I’ve convinced a few people to use Linux and most of them don’t hate me, but most of them were masochistic geeks who were probably going to use Linux anyway. But there are three people who are pretty important to me who are now using Linux because of me, but who otherwise would not likely have ever used Linux, and who are not masochistic geeks. The whole idea of Linux being “grandmother ready” now takes on new meaning for me. I could be in serious trouble.
So, I’ve started a new project.
There are now three people in my life who hold the following things in common:
1) Regular computer user, doing word processing, work with spreadsheets, presentations, using a browser, email, all the usual stuff, and with a fair amount of experience and savvy in day to day end user type tasks and a few specialized applications.
2) Totally uninterested in messing with computers from the geek/hobbyist perspective, does not really care about operating systems per se.
3) Is a geek anyway, as evidenced by having fearlessly used the command line and having enjoyed the crisply, powerful results of so doing. I.e., not married to the mouse, and smart enough to know a good thing when she sees it.
4) For one reason or another, committed to using a Linux computer for the foreseeable future.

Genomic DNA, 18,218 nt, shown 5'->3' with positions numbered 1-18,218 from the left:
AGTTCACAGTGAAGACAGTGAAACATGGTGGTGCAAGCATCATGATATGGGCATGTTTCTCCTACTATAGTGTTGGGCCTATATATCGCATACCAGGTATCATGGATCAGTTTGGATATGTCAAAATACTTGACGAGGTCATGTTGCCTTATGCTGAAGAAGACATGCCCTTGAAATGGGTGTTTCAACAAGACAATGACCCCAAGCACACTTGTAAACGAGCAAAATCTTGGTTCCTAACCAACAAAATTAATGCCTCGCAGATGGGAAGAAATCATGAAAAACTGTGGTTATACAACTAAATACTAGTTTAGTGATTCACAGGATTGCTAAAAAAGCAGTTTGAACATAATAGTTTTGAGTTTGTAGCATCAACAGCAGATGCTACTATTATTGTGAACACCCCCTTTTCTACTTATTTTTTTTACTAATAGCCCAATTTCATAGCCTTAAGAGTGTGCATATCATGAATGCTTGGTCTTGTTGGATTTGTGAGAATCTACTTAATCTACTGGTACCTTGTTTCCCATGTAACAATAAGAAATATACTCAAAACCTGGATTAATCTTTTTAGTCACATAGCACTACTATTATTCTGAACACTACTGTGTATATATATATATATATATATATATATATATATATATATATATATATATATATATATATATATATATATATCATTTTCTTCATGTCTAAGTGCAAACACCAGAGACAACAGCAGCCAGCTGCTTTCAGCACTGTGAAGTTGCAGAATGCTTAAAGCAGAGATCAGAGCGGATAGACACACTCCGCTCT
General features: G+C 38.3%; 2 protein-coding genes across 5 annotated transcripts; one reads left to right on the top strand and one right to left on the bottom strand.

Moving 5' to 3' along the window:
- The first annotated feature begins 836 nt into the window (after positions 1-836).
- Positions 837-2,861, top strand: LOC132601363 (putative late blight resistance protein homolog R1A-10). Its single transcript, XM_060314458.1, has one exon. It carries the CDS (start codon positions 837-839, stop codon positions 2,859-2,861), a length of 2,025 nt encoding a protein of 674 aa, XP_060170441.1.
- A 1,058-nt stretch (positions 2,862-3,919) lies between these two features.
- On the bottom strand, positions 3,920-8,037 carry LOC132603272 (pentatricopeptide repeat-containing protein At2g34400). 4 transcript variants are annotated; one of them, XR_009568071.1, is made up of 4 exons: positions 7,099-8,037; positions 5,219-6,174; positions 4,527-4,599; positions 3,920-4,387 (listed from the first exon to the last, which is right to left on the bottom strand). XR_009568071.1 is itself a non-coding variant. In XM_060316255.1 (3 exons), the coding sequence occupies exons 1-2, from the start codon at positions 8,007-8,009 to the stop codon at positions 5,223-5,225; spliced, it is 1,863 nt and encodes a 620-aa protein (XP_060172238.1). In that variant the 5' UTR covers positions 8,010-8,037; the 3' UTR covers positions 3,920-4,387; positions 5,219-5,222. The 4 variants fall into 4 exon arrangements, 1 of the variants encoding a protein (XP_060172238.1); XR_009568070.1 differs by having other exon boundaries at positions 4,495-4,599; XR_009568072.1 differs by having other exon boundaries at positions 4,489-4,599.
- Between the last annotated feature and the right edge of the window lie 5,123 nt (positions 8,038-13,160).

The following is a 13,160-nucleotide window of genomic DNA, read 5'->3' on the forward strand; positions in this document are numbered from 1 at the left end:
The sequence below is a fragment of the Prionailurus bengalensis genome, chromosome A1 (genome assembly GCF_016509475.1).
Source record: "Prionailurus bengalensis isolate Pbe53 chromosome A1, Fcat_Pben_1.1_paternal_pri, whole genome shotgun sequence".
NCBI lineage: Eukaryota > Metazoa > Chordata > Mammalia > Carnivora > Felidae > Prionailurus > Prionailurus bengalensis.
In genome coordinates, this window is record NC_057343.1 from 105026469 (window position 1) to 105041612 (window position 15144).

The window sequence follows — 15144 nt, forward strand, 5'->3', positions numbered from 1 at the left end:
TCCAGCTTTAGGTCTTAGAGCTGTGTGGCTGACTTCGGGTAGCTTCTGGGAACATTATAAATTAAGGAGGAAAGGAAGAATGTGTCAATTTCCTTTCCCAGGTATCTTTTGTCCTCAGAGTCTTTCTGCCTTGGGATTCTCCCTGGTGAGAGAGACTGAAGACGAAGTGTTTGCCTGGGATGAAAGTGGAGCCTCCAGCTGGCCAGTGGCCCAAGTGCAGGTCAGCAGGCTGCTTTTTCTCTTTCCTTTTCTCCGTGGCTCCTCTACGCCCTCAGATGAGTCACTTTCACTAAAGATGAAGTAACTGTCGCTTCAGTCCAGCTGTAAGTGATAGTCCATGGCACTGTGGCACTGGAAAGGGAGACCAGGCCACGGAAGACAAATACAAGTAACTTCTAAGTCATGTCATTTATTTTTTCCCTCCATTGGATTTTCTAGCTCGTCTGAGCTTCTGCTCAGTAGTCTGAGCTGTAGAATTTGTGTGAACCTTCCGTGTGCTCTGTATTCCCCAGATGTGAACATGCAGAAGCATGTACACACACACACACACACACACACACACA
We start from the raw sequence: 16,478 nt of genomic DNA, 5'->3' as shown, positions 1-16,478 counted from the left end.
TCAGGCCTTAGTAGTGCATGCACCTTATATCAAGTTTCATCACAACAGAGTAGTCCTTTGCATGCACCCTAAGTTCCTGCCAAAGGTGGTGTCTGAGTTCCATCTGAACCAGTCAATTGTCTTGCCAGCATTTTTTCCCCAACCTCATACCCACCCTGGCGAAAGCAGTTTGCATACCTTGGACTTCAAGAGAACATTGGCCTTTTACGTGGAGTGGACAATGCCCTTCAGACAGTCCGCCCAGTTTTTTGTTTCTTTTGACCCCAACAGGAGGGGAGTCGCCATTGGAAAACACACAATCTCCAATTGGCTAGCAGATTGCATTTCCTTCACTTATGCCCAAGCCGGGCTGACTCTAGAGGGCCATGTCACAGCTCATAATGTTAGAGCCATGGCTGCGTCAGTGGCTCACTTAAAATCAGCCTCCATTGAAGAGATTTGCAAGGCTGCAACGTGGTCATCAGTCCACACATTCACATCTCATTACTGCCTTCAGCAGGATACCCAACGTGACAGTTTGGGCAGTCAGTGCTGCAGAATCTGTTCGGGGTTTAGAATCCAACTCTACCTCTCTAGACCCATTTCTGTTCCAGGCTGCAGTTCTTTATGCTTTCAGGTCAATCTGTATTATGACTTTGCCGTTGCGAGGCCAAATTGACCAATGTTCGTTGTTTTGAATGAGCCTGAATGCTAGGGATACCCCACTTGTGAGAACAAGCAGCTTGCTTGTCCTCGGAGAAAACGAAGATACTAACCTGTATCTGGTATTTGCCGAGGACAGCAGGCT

5) Holds me personally responsible for this travesty, and will blame whatever goes wrong on me.
For this reason I shall now endeavor to write a short series of blog posts that include the information one needs to be comfortable using the Linux operating system (in particular, a recent distribution of Ubuntu) for day to day use.
The first necessary task will be to define what should be covered, and the purpose of the present post is to lay that out and hopefully elicit some suggestions. So, without further ado, here is my very preliminary list of topics that a savvy non-techie yet still geekie desktop/laptop Linux user should know:
1) The file system, with a focus on home, but including useful information like dot-files.
2) Users, permissions, sudo.
4) How to install packages.
5) Linux/OSS equivalents to commonly used apps. (An overview only. I assume my ‘clients’ will figure out any given app as necessary.)
6) Three or four really cool command line procedures for doing cool stuff, probably including Imagemagick and at least one example of text processing.
7) Suggestions for OSS/Linux based alternatives to the usual Windozey/Macey ways of doing things. For instance, doing some/much of your text-based activities with a text editor rather than a full blow word processor.
8) Using emacs and compiling C++ programs.
I’m only kidding about item 8.
- OS, Distribution, Kernel, Windows Manager, Desktop
- The file system, with a focus on home, but including useful information like dot-files.
- The Gnome Desktop
- What is on the hard drive?
- Backing Up
- Users, permissions, sudo.
- Making WiFi work and the problems of freedom and drivers
- Firefox, Flash, DVD’s and ISOs
- Linux/OSS equivalents to commonly used apps (OpenOffice, The Gimp, Xara Xtreme, and Gnumeric)
- File based and command line processing of photos/graphics.
- Old fashioned text processing: Gedit
- Old fashioned text processing: Emacs outline mode, LaTeX, RegEx, and Sed
What am I missing? Is any of this dumb? Are there specific points that should not be missed? That should be avoided?